Friday, 29 June 2012

Ilomantsi: Views and dolls

Lake Ilomantsi sparkles in the late afternoon sun. I have to shade my eyes, the light is so bright. The lakeside footpath leads me close to a hotel and an asphalt road but I choose a grass covered path up the hill instead.
There are a couple of hares jumping on the hillside where the grass is longer. The pasture and the old drying barn again makes me imagine I've stepped back in time. This open space where the only sound you hear is pretty much just the wind. Wish I had a picnic basket with me! This would be a perfect spot for a lazy day out in the sun.
On the other side of the open hillside there is an orthodox cross with its typical Karelian decorations. The cross stands on the hill where Ilomantsi's first Orthodox churches were since the 15th century until 1794. However, there is another memorial right next to it: also the first Lutheran churches stood here. The first one was built in 1653 and the fourth and last one of them burned down in 1794.
I walk up the hill, my shoes getting moist in the grass. When I arrive at the first house, the path winds to the left and goes round the garden, taking me to Papintie (Vicar's road) which leads to an old water tower. Today the water tower is better known for another liquid: it is called Viinitorni (Wine Tower) because there is a wine bar / café at the top!
In the summer, the wine tower is open daily and there is a good selection of local produce available: for example wine. However, remember that local wine is not made of grapes (for which the climate isn't exactly ideal) but of local farmed and wild berries! While sipping your drink you can get a great view to every direction. Ilomantsi area is indeed full of forests, no matter which way you look.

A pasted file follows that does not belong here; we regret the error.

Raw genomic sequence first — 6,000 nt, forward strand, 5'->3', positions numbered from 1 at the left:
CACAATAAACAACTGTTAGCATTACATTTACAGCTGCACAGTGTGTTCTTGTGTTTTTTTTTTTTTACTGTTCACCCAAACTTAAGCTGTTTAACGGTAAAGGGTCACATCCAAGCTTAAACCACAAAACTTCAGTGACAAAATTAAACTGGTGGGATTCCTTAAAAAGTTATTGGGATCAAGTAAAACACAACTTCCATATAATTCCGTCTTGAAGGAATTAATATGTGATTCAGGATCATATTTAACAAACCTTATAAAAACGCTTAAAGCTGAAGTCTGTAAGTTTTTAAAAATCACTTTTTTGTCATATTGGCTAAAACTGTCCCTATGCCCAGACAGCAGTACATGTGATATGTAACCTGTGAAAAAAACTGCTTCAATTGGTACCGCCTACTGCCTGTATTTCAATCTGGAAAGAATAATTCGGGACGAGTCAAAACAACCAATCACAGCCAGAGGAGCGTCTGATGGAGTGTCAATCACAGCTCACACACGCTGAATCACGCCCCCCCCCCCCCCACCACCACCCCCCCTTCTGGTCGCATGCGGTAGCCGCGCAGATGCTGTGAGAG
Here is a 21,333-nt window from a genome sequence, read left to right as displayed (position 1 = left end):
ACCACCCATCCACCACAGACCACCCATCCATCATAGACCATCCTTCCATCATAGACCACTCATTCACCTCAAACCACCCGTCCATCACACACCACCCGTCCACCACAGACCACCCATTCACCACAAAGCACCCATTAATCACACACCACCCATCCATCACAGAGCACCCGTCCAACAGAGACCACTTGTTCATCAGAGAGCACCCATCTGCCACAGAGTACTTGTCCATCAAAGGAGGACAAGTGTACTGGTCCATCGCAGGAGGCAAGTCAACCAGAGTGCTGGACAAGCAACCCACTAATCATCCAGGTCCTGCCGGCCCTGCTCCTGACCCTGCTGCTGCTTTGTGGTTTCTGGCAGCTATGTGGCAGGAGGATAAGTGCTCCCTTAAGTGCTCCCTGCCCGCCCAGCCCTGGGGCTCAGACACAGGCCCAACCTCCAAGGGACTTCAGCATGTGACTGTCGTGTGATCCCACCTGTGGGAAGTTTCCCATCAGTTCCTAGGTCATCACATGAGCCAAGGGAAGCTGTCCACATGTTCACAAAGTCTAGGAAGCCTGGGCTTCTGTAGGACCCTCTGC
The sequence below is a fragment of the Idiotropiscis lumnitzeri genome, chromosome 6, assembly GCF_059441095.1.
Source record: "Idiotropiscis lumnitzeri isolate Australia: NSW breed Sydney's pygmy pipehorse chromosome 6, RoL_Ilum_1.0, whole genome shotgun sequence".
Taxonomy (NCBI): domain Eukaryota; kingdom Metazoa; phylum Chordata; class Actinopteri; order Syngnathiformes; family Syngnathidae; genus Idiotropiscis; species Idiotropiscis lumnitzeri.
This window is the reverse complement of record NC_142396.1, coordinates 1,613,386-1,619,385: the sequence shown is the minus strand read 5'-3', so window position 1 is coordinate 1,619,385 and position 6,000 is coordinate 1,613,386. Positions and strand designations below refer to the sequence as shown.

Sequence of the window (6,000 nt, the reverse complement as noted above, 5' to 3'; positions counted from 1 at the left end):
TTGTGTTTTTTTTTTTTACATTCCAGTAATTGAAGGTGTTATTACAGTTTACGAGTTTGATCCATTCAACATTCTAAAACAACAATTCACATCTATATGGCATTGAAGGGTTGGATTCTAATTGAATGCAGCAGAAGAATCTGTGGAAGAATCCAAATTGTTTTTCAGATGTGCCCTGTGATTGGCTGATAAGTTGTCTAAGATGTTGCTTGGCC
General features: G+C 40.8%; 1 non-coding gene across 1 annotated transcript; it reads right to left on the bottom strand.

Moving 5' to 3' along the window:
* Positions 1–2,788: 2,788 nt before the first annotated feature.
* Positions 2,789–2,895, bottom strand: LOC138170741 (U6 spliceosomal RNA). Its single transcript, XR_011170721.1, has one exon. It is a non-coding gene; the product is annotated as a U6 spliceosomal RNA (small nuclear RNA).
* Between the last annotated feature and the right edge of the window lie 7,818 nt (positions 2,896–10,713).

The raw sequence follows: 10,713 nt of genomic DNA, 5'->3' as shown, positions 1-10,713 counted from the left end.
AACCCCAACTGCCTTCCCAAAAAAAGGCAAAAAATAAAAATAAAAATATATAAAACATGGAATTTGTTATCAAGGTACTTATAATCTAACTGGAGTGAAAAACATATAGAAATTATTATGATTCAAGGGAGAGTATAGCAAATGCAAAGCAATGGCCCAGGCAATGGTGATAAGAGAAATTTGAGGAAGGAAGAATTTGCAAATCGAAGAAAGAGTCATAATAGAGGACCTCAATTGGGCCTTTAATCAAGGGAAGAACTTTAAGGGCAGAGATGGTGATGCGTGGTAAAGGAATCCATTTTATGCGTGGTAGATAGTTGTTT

I walk down the spiral steps and return to the ground. This late afternoon offers also some entertainment: there is a cultural event on Kauppatie street so I get to taste some more Ilomantsi. Like delicious fresh pancakes made of birch sap, served with homemade jam! Nukke- ja nalletalo (Doll and Teddy Bear House) displays thousands of dolls and teddy bears among which there are for example Karelian dolls that have been made without a needle or scissors.
In another museum / gallery at Kauppatie 30 there is also an amazing selection of hand-made dolls. When I enter the gallery, the only couples dancing to the live music are the carefully crafted unique dolls, but it wouldn't surprise me if someone else started dancing too.
However, on the other side of the room there is a scene from a church, with a sermon going on. I hear some other visitors spotting a familiar face or two among the churchgoers; there is at least one Finnish politician I recognize as well.
Finnish painter Helene Schjerfbeck's painting Tanssiaiskengät (Dancing Shoes, 1882) comes alive through Ippa Särkkä's wonderful doll and there are many other unique creations that are real masterpieces. Wow!
I spend the evening strolling on Kauppatie and nearby, hear about local bard Mateli Kuivalatar's life on a guided visit to her grave and memorial, have another great pancake. Last, I head for a final view of Lake Ilomantsi and the setting sun. Slow is good. And Ilomantsi... ilo means joy, so I'd say Ilomantsi is joy.

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